Katie Hilton, Associate at Cheffins says:

“With the budget availability for Countryside Stewardship being ramped up over the next couple of years, farmers have a great opportunity to try out a wide range of environmental options in readiness for the Environmental Land Management (ELM) scheme coming onstream in 2024/25. Additionally, with new CS agreements featuring a break clause to allow farmers to switch over to ELM before their five-year term is up, there really isn’t a reason to miss out. 

The following list of practical tips to avoid common pitfalls when applying for Countryside Stewardship may look like something of a maze but really it just requires attention to detail and thorough background reading in the same way one would do when signing up to any contract. Experience suggests that when an applicant arms themselves with the knowledge required to implement a scheme well, it turns out to be a much more successful and fulfilling endeavour. 

Annual Options

  1. Check that the Countryside Stewardship (CS) options you choose are compatible with the land use of the field parcel. Some CS options can only be put on arable land and some only on permanent grassland. When your application is submitted the RPA will check compatibility against the land use codes that are declared on your Basic Payment Scheme (BPS) and held on your Rural Payments account. This information can be found under the individual description for each CS option at the Grants Finder https://www.gov.uk/countryside-stewardship-grants?keywords=&grant_type%5B%5D=capital-item.
  2. If your application includes options marked as ‘rotational’ this means they can move from one place to another during the course of the five-year agreement. Make sure you include in your application all field parcels that you might want to place these options on. If you have excluded a field that you absolutely needed to move your plot of AB15 Two-year legume mix to, for example, the RPA are very unlikely to add that field into your agreement at a later date and this will thwart your plans. You might decide, however, that your rotational options should stay in the same place for the full five years, which is fine.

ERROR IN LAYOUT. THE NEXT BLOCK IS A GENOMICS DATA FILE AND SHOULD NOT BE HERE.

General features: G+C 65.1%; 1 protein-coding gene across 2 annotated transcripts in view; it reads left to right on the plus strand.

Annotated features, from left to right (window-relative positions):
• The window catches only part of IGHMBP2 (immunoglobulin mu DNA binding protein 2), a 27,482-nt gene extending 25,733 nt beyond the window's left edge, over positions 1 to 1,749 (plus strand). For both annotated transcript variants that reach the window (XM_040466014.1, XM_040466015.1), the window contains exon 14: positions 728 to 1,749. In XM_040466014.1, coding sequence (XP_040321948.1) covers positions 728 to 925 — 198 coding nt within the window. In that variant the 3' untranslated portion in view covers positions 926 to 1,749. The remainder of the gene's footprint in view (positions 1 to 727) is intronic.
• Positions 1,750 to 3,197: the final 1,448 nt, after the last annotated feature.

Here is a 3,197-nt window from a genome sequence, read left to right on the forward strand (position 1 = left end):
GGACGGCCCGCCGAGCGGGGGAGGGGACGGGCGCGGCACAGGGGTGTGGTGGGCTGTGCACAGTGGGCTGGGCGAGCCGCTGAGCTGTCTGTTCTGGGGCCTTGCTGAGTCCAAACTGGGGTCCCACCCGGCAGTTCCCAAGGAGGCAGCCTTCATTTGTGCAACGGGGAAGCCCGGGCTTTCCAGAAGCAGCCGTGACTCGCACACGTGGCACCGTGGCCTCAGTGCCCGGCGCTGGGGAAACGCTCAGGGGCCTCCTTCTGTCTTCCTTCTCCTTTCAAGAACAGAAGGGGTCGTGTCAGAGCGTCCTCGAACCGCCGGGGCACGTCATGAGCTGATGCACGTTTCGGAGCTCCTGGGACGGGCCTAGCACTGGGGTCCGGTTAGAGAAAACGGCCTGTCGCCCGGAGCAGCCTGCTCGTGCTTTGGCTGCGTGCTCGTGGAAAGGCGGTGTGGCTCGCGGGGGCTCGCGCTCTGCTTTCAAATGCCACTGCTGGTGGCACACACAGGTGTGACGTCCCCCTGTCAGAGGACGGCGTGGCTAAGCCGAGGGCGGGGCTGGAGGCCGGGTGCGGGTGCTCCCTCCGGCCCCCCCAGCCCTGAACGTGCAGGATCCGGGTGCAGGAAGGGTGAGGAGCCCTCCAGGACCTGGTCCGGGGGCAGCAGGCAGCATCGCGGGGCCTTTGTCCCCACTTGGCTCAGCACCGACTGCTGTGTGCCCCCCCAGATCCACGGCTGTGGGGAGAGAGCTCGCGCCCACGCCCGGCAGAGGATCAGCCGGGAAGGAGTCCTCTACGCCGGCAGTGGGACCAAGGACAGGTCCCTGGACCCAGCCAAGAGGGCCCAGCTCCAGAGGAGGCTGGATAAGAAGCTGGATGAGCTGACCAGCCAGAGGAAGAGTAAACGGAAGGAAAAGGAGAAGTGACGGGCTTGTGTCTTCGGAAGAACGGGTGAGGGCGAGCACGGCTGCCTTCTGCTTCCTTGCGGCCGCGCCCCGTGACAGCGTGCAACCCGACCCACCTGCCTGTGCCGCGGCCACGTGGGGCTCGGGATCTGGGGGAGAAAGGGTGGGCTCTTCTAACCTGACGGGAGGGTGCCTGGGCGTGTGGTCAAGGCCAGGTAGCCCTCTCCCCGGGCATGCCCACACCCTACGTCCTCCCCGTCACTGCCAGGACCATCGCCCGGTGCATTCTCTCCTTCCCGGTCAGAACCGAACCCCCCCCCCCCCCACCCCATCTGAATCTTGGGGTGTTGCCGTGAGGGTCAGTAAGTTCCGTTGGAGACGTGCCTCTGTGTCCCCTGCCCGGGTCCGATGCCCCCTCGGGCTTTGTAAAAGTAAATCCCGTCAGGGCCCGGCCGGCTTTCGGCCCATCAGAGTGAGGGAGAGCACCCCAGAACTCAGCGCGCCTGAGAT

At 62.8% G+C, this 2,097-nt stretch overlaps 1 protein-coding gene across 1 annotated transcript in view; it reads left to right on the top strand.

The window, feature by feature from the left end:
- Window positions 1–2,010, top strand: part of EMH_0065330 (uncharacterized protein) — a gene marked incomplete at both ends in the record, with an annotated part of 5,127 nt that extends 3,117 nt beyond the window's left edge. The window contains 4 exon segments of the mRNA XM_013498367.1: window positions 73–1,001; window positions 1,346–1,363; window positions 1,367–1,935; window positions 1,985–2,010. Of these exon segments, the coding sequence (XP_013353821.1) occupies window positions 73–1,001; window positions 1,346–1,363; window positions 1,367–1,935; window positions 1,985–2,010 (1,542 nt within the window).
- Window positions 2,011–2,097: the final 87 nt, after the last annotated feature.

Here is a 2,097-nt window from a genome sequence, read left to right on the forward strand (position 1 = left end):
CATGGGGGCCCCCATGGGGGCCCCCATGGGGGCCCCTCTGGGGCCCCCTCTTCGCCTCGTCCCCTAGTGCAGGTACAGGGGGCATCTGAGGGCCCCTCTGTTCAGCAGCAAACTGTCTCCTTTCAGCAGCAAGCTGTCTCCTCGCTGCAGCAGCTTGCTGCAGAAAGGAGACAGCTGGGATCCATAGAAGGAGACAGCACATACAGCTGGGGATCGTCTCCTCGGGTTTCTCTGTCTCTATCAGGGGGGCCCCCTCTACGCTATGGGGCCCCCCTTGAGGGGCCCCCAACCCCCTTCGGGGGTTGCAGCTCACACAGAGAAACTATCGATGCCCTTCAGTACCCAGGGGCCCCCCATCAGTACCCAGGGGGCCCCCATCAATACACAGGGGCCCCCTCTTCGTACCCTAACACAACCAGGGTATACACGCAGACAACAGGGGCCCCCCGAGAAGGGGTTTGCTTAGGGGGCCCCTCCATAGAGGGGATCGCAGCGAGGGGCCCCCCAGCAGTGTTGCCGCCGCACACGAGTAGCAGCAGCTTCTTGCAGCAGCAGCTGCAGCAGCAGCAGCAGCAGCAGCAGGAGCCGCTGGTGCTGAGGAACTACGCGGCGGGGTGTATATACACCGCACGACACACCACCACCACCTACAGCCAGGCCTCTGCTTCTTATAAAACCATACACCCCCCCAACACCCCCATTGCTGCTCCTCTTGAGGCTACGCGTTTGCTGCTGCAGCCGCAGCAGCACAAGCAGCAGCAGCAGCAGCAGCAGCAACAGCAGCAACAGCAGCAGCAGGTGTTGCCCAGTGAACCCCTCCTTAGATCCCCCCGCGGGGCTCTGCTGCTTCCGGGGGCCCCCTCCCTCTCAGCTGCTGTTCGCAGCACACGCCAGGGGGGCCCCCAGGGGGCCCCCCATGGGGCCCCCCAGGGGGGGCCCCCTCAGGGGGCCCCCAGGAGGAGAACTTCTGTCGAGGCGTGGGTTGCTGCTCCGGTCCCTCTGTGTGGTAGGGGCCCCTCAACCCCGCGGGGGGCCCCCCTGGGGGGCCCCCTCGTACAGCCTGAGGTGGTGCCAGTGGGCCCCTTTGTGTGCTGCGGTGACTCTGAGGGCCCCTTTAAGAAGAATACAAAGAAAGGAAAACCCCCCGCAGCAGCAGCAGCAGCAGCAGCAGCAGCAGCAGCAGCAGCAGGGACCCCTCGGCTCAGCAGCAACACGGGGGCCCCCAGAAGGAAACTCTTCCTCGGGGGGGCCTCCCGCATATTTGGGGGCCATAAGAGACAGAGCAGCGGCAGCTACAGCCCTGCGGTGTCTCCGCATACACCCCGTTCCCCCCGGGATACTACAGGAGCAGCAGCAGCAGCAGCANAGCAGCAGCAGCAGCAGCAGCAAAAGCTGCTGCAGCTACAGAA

3. Similarly, only include the field parcels that you need to in any one CS agreement. This may free up other parts of the farm to be entered into a separate Mid-Tier agreement at a later date if you so wish. The ideas of a farm business tend to change over time and this approach could give you the freedom to initiate other CS options, later on under a separate CS agreement, that you didn’t previously think you wanted to try.
  4. Be sure that you can provide the same amount of a particular option every year for the full five-year term. In signing up for a CS agreement you are committing to the same level of delivery each year for annual options such as AB2 Overwinter stubble. This requires thought as to whether the farm’s rotation will allow for, say, 20 hectares of overwintered stubbles every year or whether the amount of spring cropped land will fluctuate to make this option unfeasible.

Capital Options

  1. Check to see whether your farm falls within a CS High Priority area for water quality. If so, this will enable you to enlist the free expertise of a Catchment Sensitive Farming Officer (CSFO) and it will classify you as eligible to apply for additional CS options such as concrete yards, hardcore tracks, sprayer washdown areas and more. Whilst the uptake of these capital options do require the approval of your CSFO, they can be well worth pursuing and not all farmers and landowners are aware that their water catchment area is considered ‘high priority’.
  2. Many capital options such as hedge planting, hedge coppicing, hardcore tracks and field gates require ‘before’ and ‘after’ photographs to be taken and kept on record. Always remember to check the small print early and find out whether the option you have applied for requires photographs. Clearly, it is not going to be possible to take a ‘before’ photograph of the location of your new hedge if you have planted it before realising this is necessary. It is therefore a good idea to be organised, take photographs and store them electronically in a logical sequence. This way, in the event of an inspection you will be able to quickly and easily access the correct photographs.
  3. Following on from the previous point, once you have an agreement in place it is important to know what kind of evidence will be expected upon submission of your payment claim to the RPA for capital works. Capital claims are submitted electronically via the Rural Payments system and it is not always made obvious that photographs will need to be emailed separately to the RPA in support of your claim. Again, read the small print contained in your agreement and submit an email containing photographic evidence, eg a photo of a length of hedge planting, at the same time as submitting your claim. Be sure to include your SBI number and capital claim reference number in the email to enable the RPA to marry up the two. This should avoid unnecessary delays to your payment.


  1. A relatively simple CS agreement can often be the best approach provided it offers a balance of year-round provision for your farmland birds and pollinators. Keeping track of the management requirements of lots of different option types can be challenging. Fewer options, managed well, can provide the best outcomes for wildlife and can be more economical to implement than a complicated scheme.”